Wallaces Farmer

Herbicide labels haven't been approved yet, and many elevators won't take these soybeans.

Rod Swoboda 1, Editor, Wallaces Farmer

April 26, 2016

3 Min Read

Earlier this year Monsanto announced its commercial launch of soybean varieties that are resistant to dicamba and glyphosate. Monsanto made this announcement following China’s decision to approve the grain produced from these varieties for import. While this new technology, known as Roundup Ready 2 Xtend, can be a useful tool for managing hard-to-control weeds in soybeans, especially weeds resistant to glyphosate and other herbicides, there is a problem.


“Dicamba is not yet approved for use on soybeans,” explains Mike Owen, an Iowa State University Extension weed scientist. “There are no labels approved yet for any dicamba-containing herbicide to be legally used on soybeans either at planting (preemergence) or after the soybean crop has emerged (postemergence). Furthermore, it’s uncertain whether federal and state labels will be granted in time to allow application of dicamba-containing products on these soybean varieties during the 2016 growing season.”

Applying dicamba to these beans would be breaking the law

Without approved labels, applying a dicamba-containing herbicide to these soybean varieties would be a violation of both state and federal law, Owen warns. Farmers need to realize that the trait is available in these designated soybean varieties but the herbicide product is not available.

Monsanto and many of its licensees are currently commercializing Roundup Ready 2 Xtend (RR2X) soybeans. These beans are a new biotech variety tolerant to both dicamba and glyphosate herbicides. Farmers who may have ordered or taken delivery of RR2X seed for the 2016 growing season should be mindful of the following considerations as they head to the field this spring. The following information comes from the Iowa Soybean Association.

* EU approval not yet obtained. While RR2X soybeans have been approved for import into China and other major U.S. soy export markets, final approval in the European Union EU is expected soon but is still pending as of today.

* Some users are not accepting RR2X soybeans. Because RR2X soybeans still lack import approval into the EU (which is an important export market for U.S. soybeans and soybean meal), many grain elevators, soybean processors, and other first purchasers of soybeans have issued notices stating they will not accept RR2X if EU approval has not been received by harvest. Therefore, farmers should contact their seed dealer/retailer with any questions about delivery of RR2X soybeans or potential exchange for other soybean seed that meets grower needs.

* Status of approval in major export markets. While final approval by the EU Commission has been anticipated for the past few months (and is expected before harvest), the OK is not guaranteed. The American Soybean Association (ASA), U.S. Soybean Export Council (USSEC), Monsanto and others have been working with both EU and U.S. government officials to press for approval of RR2X and other pending new biotech soybean traits.

 Chinese import approval of RR2X soybeans was obtained in February, and approvals in other major export markets also has been obtained. The American Soybean Association is continuing to work for final EU approval as soon as possible.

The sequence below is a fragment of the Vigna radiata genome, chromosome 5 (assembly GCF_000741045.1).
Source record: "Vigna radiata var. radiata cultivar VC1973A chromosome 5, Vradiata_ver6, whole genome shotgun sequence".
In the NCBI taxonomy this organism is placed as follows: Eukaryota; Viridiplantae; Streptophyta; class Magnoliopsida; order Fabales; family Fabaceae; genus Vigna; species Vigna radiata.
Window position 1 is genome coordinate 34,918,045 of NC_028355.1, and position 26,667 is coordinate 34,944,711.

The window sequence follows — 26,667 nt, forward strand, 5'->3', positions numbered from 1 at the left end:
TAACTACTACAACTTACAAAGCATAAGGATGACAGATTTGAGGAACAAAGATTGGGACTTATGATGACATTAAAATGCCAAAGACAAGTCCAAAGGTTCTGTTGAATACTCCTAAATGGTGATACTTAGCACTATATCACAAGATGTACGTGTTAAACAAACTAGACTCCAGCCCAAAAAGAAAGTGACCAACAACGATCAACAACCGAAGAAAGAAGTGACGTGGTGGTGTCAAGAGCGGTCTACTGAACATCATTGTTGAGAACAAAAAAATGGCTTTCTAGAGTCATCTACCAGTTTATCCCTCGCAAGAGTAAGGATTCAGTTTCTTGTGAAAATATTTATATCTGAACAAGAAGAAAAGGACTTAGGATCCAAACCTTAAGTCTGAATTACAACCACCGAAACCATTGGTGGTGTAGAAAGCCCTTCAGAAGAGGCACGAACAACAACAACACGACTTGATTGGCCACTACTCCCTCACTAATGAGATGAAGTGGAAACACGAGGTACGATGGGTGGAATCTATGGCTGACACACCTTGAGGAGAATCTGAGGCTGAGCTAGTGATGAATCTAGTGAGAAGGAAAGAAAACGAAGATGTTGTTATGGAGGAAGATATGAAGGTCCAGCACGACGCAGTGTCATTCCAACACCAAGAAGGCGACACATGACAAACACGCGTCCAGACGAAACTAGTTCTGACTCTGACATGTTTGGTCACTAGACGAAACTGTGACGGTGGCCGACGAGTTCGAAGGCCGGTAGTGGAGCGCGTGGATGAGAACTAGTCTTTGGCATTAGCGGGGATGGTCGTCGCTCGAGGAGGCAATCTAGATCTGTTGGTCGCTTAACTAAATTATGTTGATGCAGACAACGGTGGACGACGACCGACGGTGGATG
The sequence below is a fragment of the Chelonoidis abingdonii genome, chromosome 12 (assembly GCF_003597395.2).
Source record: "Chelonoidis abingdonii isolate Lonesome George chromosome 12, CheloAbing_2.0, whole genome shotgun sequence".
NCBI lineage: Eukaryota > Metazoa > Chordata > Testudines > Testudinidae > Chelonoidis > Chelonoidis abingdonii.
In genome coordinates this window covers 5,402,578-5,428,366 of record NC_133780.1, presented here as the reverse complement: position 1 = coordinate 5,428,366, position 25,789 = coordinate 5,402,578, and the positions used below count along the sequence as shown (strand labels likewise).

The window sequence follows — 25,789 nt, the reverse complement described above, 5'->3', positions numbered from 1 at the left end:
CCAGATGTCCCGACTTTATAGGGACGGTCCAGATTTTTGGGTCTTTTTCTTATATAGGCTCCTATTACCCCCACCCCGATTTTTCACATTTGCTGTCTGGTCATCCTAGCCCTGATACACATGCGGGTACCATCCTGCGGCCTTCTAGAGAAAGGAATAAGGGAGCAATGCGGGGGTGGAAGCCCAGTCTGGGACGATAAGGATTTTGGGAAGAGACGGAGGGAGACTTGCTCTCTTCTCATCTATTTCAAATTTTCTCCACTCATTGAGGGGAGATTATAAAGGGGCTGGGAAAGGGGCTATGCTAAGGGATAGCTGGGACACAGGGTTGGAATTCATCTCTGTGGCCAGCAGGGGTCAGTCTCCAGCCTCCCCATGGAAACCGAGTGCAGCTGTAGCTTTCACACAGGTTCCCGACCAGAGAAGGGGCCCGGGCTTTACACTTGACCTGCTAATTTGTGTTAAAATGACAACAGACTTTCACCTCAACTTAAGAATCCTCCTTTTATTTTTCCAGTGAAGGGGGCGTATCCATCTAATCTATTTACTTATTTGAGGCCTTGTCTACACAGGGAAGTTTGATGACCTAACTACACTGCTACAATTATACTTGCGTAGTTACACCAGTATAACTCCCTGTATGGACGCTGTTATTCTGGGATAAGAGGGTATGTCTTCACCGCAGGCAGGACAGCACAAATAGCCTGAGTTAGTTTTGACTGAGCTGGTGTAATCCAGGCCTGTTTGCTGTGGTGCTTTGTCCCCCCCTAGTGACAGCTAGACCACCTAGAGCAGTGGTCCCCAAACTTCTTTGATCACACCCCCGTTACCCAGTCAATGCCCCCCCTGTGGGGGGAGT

* No dicamba use allowed on RR2X soybeans in the 2016 growing season. While RR2X soybeans are tolerant to dicamba and glyphosate herbicides, no dicamba herbicides will be approved for use on RR2X soybeans during the 2016 growing season.

The U.S. Environmental Protection Agency only recently proposed a draft label for a dicamba product to be used with RR2X soybeans, and this draft label as well as anticipated labels for low-volatility dicamba herbicide formulations will NOT (repeat NOT) be finalized until late this summer or fall. Any use of a dicamba herbicide on RR2X soybeans in-season during 2016 before final labels are approved by EPA and state officials would be a violation of law.

About the Author(s)

Rod Swoboda 1

Editor, Wallaces Farmer

Rod, who has been a member of the editorial staff of Wallaces Farmer magazine since 1976, was appointed editor of the magazine in April 2003. He is widely recognized around the state, especially for his articles on crop production and soil conservation topics, and has won several writing awards, in addition to honors from farm, commodity and conservation organizations.

"As only the tenth person to hold the position of Wallaces Farmer editor in the past 100 years, I take seriously my responsibility to provide readers with timely articles useful to them in their farming operations," Rod says.

Raised on a farm that is still owned and operated by his family, Rod enjoys writing and interviewing farmers and others involved in agriculture, as well as planning and editing the magazine. You can also find Rod at other Farm Progress Company activities where he has responsibilities associated with the magazine, including hosting the Farm Progress Show, Farm Progress Hay Expo and the Iowa Master Farmer program.

A University of Illinois grad with a Bachelors of Science degree in agriculture (ag journalism major), Rod joined Wallaces Farmer after working several years in Washington D.C. as a writer for Farm Business Incorporated.

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